Though the aristocrat might get beheaded, his friends are going to attempt a daring rescue, and we worry more for them than him. We can also threaten his development. Readers usually want the protagonist to become a better person, so they’ll cringe when he backslides.

 

To prove that readers have reason to doubt where the story is headed, we could kill a prominent character or let the protagonist act foolishly and amplify the fallout. Each important scene must alter the story, whether to a minor or major extent. When readers question the author’s mercy, curiosity drives them on.

 

3. Share Secrets with Readers

A character plans to break into an executive’s office to steal vital information, and his organization will disown him if he gets caught. But what if hitmen are waiting inside the villain’s office, and the protagonist is unarmed because accessing the building is easier without weaponry?

 

When we disclose problems that characters are oblivious to, that’s called dramatic irony, and the stakes triple. Even if the story focuses on high school instead of espionage, a bully could have embarrassing photos of the protagonist that he’s eventually going to publicize, and we’re waiting for that moment.

 

To pull off this trick, however, we’ll need to rely on omniscient point of view or another character’s perspective. Hinting at the hazard through the protagonist will make him look dense. Who wants to root for an idiot who consciously walks into a trap?

 

4. Hide the Protagonist’s Intentions

This is a micro-level tactic to employ within an individual scene. Instead of revealing information the protagonist is unaware of, we shield his thoughts from readers by limiting descriptions to his actions and surroundings. Without inner monologue or dialogue, readers will be left in the dark.

 

Maybe our spy character must discreetly pickpocket an ID, so he beelines for the villain while passing him in the hallway. Or perhaps the high schooler knows about the embarrassing photos but ignores the bully’s warnings and brazenly strikes up a conversation with his girlfriend. If readers don’t realize why the characters are behaving strangely, they’ll rapidly flip pages to find out.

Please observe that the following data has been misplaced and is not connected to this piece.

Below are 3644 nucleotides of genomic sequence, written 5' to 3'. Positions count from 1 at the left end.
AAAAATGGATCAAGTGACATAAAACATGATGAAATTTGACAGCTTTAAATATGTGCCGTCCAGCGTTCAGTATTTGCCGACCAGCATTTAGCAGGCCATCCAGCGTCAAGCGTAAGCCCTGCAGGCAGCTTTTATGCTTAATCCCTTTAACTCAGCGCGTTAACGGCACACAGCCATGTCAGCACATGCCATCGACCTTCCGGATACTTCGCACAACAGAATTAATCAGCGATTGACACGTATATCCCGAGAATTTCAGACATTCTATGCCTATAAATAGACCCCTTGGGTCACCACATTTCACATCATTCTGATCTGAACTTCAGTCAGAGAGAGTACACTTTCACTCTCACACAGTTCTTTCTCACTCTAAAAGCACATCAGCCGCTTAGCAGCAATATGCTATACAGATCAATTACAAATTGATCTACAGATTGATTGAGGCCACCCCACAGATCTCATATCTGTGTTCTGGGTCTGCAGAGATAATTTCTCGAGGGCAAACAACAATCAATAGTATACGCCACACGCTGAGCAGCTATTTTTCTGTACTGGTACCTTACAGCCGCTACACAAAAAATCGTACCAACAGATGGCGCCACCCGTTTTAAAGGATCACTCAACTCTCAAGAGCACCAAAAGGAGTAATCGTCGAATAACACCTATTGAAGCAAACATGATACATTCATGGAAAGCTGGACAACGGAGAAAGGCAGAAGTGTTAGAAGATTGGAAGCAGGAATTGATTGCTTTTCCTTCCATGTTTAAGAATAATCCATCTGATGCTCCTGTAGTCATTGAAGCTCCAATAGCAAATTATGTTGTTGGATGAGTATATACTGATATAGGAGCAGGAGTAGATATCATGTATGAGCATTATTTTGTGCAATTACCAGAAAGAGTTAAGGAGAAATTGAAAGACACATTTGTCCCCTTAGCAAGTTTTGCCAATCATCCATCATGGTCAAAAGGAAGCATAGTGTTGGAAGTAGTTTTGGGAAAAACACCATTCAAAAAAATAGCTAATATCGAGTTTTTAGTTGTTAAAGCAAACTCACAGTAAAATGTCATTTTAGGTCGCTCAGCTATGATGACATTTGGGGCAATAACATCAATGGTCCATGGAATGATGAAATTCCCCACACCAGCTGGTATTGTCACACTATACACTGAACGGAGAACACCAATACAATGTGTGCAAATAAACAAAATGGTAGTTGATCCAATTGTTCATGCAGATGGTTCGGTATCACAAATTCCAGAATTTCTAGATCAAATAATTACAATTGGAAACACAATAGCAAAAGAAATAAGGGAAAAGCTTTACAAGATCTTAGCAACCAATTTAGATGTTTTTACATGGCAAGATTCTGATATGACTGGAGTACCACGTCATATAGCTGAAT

5. Manipulate Time

This is a classic move for ramping up tension. When the protagonist is in a time crunch, reading speed accelerates too.

 

We can emphasize the ticking clock by mentioning footsteps growing louder as the high schooler is trying to delete the embarrassing photos from the bully’s phone, or having a sidekick remind the protagonist that he only has minutes to search the office before the executive notices his missing ID.

 

Better yet, we could shorten the deadline mid-scene—and conceal the protagonist’s rationale. That way, when our spy approaches the executive to lift his ID, readers will be shocked that he’s wasting valuable time.

 

Whether the danger is earth shattering or not, the same tactics apply, and readers will be drawn in.

 

Every Scene Doesn’t Need Extreme Tension

Tension entices readers to finish a book and remember it afterward. However, a constant stream of it prevents readers from slowing down and processing the segments that give the fast-paced scenes meaning. The protagonist needs space to think, feel, and plan too. So we must aim for balance. If readers are gripped by our intentional infusion of tension, our stories will stand out as works that push the boundaries of genre.